Following an opening address by Mariya Gabriel, the European Commissioner for Innovation, Research, Culture, Education and Youth, who spoke about the main priorities and challenges in the field of sport at EU level, President Bach stressed in his video message the contribution of sport beyond physical and mental health, in particular in this unprecedented period where the world is still recovering from the COVID-19 pandemic. “The coronavirus pandemic has changed our world in fundamental ways. Even once we have finally overcome the health crisis, we will face its far-reaching social, financial, economic and political consequences,” he said. “Sport has a great social significance by being the glue which bonds communities together. Sport has a great economic significance by creating jobs and generating an important contribution to GDP. This essential role of sport has been recognised by many in the international community, from the EU to the United Nations, and many others.”
He went on: “This is why sport must prepare for this new world and be ready to contribute to rebuild a more human-centred and inclusive society. In order to address the challenges of the future, we need a vision of how this new post-crisis world will look. For this reason, the IOC recently adopted a new strategic roadmap, called Olympic Agenda 2020+5. This new roadmap emphasises one important lesson that I hope we have already learned from the crisis: we need more solidarity. More solidarity within societies and more solidarity among societies.”
For a sustainable world through sport
The President also highlighted how the IOC is committed to addressing the climate change crisis by minimising its ecological footprint, protecting the environment and raising awareness about its importance. In addition to Olympic House being one of the most sustainable buildings in the world, the IOC is creating an Olympic Forest, which will contribute to the UN-backed Great Green Wall project in Africa and will help the IOC move towards becoming a climate-positive organisation by 2026. In addition, all Olympic Games will be climate positive at the latest from 2030 onwards. “With regard to the Olympic Movement, the IOC will continue to support International Sports Federations and National Olympic Committees in their transition towards carbon neutrality. The UN Sport for Climate Action Framework plays a central role in this respect and includes 100 EU-based organisations among its over 200 signatories,” said the IOC President.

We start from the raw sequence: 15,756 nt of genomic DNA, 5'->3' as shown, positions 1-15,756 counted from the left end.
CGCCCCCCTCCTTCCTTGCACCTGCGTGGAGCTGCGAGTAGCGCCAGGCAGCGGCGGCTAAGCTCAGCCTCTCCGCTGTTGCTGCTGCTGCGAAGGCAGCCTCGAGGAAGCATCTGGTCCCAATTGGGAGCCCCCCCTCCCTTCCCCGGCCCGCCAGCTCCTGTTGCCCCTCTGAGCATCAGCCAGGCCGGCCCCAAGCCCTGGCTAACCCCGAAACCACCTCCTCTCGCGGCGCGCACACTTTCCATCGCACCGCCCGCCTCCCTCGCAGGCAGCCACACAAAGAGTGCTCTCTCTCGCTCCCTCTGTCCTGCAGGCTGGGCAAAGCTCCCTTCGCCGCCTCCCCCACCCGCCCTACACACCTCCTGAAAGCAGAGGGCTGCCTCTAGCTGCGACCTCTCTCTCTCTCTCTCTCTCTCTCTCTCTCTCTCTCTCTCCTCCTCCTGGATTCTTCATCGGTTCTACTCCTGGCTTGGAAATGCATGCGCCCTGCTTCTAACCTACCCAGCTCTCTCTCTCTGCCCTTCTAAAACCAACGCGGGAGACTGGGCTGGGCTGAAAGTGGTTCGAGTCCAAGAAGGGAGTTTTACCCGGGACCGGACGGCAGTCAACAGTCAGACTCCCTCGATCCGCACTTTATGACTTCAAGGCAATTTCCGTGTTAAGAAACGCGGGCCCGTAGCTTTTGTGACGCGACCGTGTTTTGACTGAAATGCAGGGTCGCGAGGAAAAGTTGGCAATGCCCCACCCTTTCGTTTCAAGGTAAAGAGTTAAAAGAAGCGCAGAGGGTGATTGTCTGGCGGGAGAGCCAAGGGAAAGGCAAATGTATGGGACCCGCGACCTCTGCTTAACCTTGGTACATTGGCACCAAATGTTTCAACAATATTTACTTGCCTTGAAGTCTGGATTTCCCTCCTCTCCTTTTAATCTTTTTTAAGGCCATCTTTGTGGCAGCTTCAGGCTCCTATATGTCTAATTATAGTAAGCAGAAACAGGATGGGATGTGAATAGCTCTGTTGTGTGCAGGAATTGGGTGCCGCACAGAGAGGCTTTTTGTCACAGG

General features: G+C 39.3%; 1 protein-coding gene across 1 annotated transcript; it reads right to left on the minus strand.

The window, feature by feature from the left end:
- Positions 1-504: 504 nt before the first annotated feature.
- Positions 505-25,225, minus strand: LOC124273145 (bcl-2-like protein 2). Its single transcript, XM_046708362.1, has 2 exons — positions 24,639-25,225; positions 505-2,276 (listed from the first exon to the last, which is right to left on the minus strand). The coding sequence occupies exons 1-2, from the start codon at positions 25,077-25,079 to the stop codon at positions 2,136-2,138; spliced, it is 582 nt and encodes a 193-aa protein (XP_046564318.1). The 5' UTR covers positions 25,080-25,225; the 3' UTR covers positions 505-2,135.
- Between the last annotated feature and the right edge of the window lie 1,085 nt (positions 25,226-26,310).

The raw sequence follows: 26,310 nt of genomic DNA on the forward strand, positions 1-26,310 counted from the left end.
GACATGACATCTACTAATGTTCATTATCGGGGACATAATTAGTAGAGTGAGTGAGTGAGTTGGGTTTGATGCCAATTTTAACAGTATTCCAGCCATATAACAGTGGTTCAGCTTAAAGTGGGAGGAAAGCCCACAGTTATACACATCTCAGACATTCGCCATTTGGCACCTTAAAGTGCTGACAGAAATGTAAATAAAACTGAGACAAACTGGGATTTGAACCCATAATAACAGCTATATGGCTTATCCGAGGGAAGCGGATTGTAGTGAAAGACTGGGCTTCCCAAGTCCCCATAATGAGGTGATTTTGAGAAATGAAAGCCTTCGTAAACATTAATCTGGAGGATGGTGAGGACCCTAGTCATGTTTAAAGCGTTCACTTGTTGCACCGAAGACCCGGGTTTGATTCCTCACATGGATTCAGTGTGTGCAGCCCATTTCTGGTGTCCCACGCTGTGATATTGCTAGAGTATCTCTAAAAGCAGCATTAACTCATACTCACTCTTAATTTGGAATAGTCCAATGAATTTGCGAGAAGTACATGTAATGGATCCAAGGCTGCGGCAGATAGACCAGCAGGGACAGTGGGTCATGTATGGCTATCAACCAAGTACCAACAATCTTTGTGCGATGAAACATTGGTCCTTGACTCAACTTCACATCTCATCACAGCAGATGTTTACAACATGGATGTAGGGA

Building social inclusion
The role of sport in building a more inclusive society and in fostering gender equality was also highlighted by President Bach in his address. Thus, the participation of the Refugee Olympic Team at the Olympic Games Tokyo 2020 – for which the team composition was announced today, 8 June – “will once again send the clear message that refugees are our fellow human beings – that they are an enrichment to society, just as they are an enrichment to our Olympic community”.
Also stressed by the President was the IOC’s commitment to gender equality. “Gender equality is not just an issue of fairness. Gender equality is part of the good governance of any organisation. We are pursuing gender equality with full engagement.” This is the case both on the field of play, where gender parity will be achieved at the Olympic Games Paris 2024, and off the field of play.
In concluding, the IOC President recalled that solidarity is at the heart of the European Sport Model and that it is necessary to strengthen this model, its values and its robust solidarity funding mechanisms so that it “can make a significant contribution to the post-crisis recovery by mobilising volunteers and by promoting more solidarity within communities and among countries”. He reiterated the Olympic Movement’s readiness to enhance the existing cooperation with the European Commission and the 27 EU Member States in order to address the challenges of the future.